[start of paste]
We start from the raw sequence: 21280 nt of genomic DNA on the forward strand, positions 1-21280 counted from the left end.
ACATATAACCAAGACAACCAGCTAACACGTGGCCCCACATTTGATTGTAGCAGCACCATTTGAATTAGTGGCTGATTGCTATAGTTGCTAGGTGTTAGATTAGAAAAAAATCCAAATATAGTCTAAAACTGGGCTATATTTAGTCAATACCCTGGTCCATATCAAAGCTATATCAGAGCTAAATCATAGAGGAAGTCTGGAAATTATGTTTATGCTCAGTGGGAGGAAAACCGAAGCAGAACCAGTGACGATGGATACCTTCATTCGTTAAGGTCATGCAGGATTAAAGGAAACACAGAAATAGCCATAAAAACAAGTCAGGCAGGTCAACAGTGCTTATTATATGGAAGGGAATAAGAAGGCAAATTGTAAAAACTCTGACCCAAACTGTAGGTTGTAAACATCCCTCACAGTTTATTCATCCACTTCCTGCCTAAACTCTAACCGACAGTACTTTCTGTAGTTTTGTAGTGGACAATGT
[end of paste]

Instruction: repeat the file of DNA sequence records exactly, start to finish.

We start from the raw sequence: 21280 nt of genomic DNA on the forward strand, positions 1-21280 counted from the left end.
ACATATAACCAAGACAACCAGCTAACACGTGGCCCCACATTTGATTGTAGCAGCACCATTTGAATTAGTGGCTGATTGCTATAGTTGCTAGGTGTTAGATTAGAAAAAAATCCAAATATAGTCTAAAACTGGGCTATATTTAGTCAATACCCTGGTCCATATCAAAGCTATATCAGAGCTAAATCATAGAGGAAGTCTGGAAATTATGTTTATGCTCAGTGGGAGGAAAACCGAAGCAGAACCAGTGACGATGGATACCTTCATTCGTTAAGGTCATGCAGGATTAAAGGAAACACAGAAATAGCCATAAAAACAAGTCAGGCAGGTCAACAGTGCTTATTATATGGAAGGGAATAAGAAGGCAAATTGTAAAAACTCTGACCCAAACTGTAGGTTGTAAACATCCCTCACAGTTTATTCATCCACTTCCTGCCTAAACTCTAACCGACAGTACTTTCTGTAGTTTTGTAGTGGACAATGT